Every Sunday, I will share a quote from something I’ve been reading. The hope is for you, dear reader, to share your thoughts on the quote and related issues and perhaps pick up some reading material along the way!
Samson as Israel
I finished reading the Samson narrative (Judged 13-16) after going through it in detail over the last several months. I found Barry Webb’s summary statement regarding Samson to be profound and deeply moving:
[B]eneath all the surface chaos, and the mad careering here and there of the wild-man hero, there is a steady building toward a predetermined climax of profound theological significance. For Samson is not just Samson; he is also Israel. His is separated from other men, but he longs to be like them, just as Israel is separated from other nations, but is continually drawn to them. He goes after foreign women, as Israel goes after foreign gods. He suffers for his willfulness, as Israel does for its. And in his extremity he cries out to Yahweh, as Israel has repeatedly done. But now it is Samson alone who does so; he is remnant Israel; Israel reduced to a single man. (416-417)
After this summary statement, Webb goes on to place this in canonical perspective and analyze other perspectives of Samson. The commentary is worth the purchase for these sections alone, but the whole thing is phenomenal. I highly recommend that you, dear readers, take the time to read the Bible alongside a solid commentary sometime.
Sunday Quote– If you want to read more Sunday Quotes and join the discussion, check them out! (Scroll down for more)
Barry Webb, The Book of Judges (Grand Rapids, MI: Wm B. Eerdmans, 2012).
This post is the second in a series I’ve been working on which discusses Bible Difficulties–hard passages in Scripture. Other posts in the series can be accessed here.
How should Christians react when met with Bible difficulties? What about when encountering others interacting with Scripture?
When asked why God didn’t make the Bible easier to read… we should remember the example of the Ethiopian whom Philip met on the road (Acts 8:27-36). Philip asked the Ethiopian,” Do you understand what you are reading?” This is the question all Christians should seek to ask when they encounter someone reading Scripture–do you understand? We must inform ourselves such that we can answer the hard questions. The Ethiopian’s answer is equally enlightening: “‘How can I,’ he said, ‘unless someone explains it to me?’ So he invited Philip to come up and sit with him.”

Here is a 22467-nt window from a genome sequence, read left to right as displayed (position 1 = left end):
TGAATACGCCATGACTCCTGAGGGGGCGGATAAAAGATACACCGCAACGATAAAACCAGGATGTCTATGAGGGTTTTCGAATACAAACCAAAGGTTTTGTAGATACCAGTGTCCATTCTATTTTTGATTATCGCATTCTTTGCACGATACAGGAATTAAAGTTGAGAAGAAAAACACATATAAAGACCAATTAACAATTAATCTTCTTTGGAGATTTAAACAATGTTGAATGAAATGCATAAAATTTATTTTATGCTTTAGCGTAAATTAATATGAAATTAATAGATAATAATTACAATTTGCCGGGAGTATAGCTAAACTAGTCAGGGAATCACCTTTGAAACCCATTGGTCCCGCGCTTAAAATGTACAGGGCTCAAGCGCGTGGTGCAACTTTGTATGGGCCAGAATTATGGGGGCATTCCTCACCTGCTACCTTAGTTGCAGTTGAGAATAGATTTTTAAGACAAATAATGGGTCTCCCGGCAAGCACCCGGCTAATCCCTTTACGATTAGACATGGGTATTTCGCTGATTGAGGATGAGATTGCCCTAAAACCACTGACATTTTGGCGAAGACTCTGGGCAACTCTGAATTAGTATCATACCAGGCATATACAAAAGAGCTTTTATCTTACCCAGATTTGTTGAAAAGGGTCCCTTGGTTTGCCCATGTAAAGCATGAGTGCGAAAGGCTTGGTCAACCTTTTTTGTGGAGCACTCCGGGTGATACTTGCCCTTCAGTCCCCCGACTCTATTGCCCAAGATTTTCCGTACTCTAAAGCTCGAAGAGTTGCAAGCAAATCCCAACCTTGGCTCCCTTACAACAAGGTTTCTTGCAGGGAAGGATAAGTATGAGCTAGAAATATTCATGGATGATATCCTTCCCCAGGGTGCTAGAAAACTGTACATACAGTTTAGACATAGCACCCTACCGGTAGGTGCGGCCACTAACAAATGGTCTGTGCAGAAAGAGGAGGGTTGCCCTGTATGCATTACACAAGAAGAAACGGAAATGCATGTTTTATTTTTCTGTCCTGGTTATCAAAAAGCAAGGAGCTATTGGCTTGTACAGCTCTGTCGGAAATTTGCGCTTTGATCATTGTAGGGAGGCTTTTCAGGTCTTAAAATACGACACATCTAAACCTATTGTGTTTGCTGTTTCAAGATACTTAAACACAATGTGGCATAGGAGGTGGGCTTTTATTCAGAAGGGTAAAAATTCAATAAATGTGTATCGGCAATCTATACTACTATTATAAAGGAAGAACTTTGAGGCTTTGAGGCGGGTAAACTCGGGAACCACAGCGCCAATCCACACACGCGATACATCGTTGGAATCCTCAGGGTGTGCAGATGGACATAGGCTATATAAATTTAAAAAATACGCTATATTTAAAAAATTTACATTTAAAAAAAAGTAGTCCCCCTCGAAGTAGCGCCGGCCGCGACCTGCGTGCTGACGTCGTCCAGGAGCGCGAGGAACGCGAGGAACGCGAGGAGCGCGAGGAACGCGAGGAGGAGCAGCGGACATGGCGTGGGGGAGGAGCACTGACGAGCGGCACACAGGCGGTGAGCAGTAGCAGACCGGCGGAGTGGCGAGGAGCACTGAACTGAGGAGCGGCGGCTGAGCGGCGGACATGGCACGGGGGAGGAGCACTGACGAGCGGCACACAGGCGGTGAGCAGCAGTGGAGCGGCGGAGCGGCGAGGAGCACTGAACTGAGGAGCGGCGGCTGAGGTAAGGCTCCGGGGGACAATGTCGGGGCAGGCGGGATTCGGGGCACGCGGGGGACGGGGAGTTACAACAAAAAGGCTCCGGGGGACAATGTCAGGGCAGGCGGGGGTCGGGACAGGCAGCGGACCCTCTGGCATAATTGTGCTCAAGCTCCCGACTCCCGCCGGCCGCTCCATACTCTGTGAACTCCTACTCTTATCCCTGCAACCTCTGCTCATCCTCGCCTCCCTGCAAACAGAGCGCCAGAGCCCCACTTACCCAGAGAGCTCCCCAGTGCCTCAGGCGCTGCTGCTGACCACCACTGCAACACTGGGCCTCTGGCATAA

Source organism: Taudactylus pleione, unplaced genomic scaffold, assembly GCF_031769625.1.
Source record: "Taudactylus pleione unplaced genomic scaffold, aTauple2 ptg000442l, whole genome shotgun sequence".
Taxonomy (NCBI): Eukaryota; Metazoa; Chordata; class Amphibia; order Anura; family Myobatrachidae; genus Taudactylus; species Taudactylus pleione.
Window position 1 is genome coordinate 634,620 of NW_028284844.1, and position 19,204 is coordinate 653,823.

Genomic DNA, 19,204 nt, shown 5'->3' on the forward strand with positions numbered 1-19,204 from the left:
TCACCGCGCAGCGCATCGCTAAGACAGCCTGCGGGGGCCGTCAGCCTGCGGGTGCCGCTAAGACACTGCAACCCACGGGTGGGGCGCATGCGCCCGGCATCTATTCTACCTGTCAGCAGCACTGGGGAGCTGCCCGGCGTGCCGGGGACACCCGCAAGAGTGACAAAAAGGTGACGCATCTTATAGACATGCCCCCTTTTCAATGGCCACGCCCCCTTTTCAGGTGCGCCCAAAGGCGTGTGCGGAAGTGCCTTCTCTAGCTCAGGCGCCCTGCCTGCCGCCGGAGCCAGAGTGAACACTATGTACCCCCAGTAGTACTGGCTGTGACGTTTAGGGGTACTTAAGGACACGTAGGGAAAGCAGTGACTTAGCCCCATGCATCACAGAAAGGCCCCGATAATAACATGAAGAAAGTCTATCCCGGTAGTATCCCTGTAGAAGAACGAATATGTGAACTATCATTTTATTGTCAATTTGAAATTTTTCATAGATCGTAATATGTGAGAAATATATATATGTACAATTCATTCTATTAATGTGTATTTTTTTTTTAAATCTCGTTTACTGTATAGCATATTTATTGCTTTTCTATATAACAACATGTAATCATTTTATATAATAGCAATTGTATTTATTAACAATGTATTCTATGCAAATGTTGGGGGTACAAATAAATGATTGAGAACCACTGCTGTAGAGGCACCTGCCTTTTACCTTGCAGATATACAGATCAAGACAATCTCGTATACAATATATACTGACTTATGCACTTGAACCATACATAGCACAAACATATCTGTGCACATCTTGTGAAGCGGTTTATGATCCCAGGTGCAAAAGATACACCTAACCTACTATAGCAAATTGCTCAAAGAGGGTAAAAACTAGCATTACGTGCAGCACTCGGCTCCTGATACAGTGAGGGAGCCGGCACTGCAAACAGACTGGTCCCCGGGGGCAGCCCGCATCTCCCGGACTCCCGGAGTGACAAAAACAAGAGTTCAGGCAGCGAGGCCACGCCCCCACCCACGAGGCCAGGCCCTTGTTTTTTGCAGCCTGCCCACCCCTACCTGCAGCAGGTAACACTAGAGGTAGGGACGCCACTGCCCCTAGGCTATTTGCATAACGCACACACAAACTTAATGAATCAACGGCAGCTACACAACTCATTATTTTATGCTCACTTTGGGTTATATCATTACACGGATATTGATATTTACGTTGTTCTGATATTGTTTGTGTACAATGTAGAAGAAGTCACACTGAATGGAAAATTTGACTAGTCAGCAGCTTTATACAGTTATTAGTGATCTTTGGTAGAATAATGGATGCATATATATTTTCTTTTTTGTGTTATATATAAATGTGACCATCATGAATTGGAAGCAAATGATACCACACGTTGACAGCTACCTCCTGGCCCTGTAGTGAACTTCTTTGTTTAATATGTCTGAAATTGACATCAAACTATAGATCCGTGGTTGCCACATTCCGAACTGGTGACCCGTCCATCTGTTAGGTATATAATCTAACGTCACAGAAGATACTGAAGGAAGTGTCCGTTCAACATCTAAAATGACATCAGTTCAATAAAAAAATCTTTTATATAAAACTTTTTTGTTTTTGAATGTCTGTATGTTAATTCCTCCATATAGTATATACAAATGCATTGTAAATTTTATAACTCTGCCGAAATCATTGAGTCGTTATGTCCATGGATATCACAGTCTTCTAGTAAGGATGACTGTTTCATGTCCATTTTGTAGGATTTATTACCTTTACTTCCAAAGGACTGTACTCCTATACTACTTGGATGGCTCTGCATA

How can others understand the Scripture unless someone explains it to them? We should rust to sit with our fellow man or woman when they read Scripture. We should rush to explain it to them in light of Christ. Not only that, but we can apply this very message to our own lives. What about those times we run into a passage of Scripture we find difficult? Should we give up? No, we have many options. We can turn to a fellow Christian and ask for discernment. More importantly, however, we should remember that, as I’ve said before (a quote from a source I cannot remember), “The Bible is the only book whose Author is always present.” The Holy Spirit not only inspired Scripture, but is also omnipresent and ready to fill us with His Word whenever we approach it. We therefore have access to the Author of Scripture whenever we open the Bible.
Geisler once said that the Bible should be given the benefit of the doubt, in cases where potential difficulties arise. This is because of how often it has been right and vindicated in light of extreme criticism (cited in Lee Stroble, The Case for Faith). Archaeological evidence has vindicated various claims of Scripture. Biblical criticism has failed to provide a serious challenge to the message of Jesus (see N.T. Wright’s monumental study, Christian Origins and the Question of God). Thus, as Christians, when we run into a difficulty, rather than assuming the Bible false, we should seek out the answers.
We should adopt the attitude of the Ethiopian in all things. When we encounter others struggling with Scripture, we should help them through this struggle. When we struggle ourselves, we should give the benefit of the doubt to its Author and seek out the answer in the many resources available, including other Christians, prayer, utilizing Scripture to interpret Scripture, etc. Daily, we should explore the Word with the attitude of the Ethiopian–seeking understanding.
The preceding post is the property of J.W. Wartick (apart from citations, which are the property of their respective owners) and should not be reproduced in part or in whole without the expressed consent of the author.